According to the only existing account of this session, Radek, the ECCI expert on Germany, presented what appears to have been an optimistic report on the rapid increase of revolutionary sentiment in that country, and asked the members of the Politburo for their comments. If this story is true—and we have only one man’s record of it—it again throws a peculiar light on Radek’s character. He may have sounded optimistic, but his subsequent behavior would indicate that his heart was not in the report he presented. During the weeks of negotiations that followed, he generally favored a cautious approach to the German problem, an attitude indicative of barely concealed scepticism as to the chances of a successful revolution. Such a position was indeed well in line with his article of August 2, in which he told the German Communists that the time for revolution had not yet come. On the other hand, Radek was not the man openly to oppose the general consensus of opinion, especially at a moment when the Bolshevik leaders, under the shadow of Lenin’s illness, were engaged in a bitter, though still subdued and premature, struggle for power. Thus it is conceivable that when he realized how strong an impression the Cuno strike had made, especially on Trotsky and Zinoviev, two men otherwise unable to agree on virtually anything, Radek would not have been Radek had he tried openly to oppose them. His forte was equivocation and subtle maneuver rather than frontal assault, and it is quite likely that at this session Radek presented a report which expressed the beliefs of his audience rather than his own, hidden, viewpoint.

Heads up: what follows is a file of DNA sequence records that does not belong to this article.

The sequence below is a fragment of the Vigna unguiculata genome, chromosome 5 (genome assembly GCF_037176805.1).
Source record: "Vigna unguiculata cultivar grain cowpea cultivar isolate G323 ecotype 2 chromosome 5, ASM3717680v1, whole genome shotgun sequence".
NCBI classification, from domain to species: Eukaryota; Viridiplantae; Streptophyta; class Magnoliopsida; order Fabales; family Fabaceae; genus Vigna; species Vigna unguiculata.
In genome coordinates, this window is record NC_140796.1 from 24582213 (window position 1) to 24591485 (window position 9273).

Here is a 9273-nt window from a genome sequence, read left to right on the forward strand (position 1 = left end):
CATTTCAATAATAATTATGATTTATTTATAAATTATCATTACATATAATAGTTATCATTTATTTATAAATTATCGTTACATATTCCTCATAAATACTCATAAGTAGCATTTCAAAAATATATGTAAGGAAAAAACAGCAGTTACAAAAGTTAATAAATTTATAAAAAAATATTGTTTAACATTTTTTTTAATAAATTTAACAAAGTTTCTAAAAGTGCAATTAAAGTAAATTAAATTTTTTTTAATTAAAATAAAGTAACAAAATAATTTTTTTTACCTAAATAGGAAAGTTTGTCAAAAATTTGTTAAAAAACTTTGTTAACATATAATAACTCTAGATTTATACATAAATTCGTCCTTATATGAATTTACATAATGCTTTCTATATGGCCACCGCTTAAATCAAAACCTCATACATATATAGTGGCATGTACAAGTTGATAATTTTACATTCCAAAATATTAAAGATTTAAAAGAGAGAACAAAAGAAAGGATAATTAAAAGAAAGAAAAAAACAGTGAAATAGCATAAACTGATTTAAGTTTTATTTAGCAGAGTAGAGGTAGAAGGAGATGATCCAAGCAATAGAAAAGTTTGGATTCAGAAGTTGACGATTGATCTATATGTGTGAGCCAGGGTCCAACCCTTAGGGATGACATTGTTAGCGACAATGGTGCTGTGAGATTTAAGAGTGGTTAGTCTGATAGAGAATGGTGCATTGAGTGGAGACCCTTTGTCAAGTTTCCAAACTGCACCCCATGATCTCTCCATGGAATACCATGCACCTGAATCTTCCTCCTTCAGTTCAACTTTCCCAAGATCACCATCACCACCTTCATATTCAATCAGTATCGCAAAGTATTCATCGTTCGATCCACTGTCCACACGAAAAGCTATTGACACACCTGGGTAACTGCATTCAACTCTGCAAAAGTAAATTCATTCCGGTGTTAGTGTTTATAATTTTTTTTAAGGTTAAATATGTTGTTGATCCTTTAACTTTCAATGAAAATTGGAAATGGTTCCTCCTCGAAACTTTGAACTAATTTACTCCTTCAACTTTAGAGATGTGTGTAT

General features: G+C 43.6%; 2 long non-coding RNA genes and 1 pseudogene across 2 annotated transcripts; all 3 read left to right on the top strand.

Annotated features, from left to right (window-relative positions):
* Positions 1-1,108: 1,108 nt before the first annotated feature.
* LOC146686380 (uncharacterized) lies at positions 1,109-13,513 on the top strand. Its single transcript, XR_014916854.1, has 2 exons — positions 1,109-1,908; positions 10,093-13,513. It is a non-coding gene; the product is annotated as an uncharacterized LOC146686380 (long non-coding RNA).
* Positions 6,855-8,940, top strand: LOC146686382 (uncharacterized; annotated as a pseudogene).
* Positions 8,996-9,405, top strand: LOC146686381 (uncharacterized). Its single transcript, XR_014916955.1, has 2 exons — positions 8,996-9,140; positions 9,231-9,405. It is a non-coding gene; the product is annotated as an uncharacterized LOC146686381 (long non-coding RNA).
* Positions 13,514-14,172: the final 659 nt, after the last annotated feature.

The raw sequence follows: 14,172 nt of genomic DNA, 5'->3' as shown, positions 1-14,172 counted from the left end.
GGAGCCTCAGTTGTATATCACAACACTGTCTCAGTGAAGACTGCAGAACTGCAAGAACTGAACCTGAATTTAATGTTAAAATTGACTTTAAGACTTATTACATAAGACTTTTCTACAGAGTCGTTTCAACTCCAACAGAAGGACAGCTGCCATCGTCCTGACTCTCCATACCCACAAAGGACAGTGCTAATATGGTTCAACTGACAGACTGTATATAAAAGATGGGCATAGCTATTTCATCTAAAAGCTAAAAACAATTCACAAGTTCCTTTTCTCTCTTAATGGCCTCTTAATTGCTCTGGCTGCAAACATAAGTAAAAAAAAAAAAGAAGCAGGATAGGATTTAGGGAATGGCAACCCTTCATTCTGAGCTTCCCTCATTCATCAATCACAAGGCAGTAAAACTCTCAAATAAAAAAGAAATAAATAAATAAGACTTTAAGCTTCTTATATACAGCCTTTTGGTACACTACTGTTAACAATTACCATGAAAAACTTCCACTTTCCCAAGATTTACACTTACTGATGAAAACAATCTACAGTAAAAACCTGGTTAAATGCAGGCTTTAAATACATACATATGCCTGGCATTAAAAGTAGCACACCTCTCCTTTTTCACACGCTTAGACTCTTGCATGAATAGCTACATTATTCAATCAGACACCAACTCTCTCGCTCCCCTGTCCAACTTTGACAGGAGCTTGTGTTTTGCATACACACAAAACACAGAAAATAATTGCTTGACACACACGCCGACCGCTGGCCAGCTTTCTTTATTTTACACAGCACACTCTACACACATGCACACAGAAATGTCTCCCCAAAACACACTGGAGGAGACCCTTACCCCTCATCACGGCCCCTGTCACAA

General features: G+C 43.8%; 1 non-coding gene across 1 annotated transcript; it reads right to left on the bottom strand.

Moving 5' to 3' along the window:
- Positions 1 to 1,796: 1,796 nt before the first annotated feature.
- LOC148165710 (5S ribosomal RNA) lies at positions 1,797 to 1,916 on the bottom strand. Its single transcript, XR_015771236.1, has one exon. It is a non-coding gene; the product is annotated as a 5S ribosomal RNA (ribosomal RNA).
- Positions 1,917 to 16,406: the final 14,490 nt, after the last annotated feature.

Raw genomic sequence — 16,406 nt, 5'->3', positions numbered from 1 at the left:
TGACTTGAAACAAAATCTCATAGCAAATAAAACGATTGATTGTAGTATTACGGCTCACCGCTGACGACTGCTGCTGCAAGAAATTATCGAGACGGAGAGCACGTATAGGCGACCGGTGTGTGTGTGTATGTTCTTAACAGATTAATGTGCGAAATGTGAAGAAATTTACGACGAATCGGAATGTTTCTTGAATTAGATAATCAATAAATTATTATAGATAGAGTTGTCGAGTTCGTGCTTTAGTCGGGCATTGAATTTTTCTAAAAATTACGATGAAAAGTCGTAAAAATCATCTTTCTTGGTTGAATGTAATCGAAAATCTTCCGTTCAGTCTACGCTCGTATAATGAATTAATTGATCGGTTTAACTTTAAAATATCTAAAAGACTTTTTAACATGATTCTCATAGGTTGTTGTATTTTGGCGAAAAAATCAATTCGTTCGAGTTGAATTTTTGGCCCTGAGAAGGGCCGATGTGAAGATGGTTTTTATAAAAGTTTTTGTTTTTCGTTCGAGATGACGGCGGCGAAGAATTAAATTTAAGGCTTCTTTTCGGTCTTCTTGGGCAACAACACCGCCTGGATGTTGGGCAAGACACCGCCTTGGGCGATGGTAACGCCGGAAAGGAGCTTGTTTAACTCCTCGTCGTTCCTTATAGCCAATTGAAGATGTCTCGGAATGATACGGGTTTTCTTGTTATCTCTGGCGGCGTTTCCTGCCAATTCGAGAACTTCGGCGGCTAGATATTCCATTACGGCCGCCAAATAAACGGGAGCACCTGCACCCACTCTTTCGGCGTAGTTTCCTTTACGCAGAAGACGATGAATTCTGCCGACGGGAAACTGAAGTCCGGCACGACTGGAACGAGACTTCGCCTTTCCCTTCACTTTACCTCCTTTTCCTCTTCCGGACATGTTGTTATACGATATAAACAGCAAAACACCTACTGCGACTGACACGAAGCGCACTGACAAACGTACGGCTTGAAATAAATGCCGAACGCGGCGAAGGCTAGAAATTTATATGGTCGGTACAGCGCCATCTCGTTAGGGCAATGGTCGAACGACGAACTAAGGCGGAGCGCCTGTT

In the ensuing discussion Trotsky spoke first, and warmly advocated that the KPD be encouraged to prepare for revolution. To the inventor and chief exponent of “permanent revolution,” the allegedly mounting revolutionary tide in Germany promised to justify the theory, which he had always maintained, of the close interrelation between the Russian and German revolutions. This theory he briefly reiterated at the meeting, and he closed with the prediction that a showdown in Germany was now only a matter of weeks.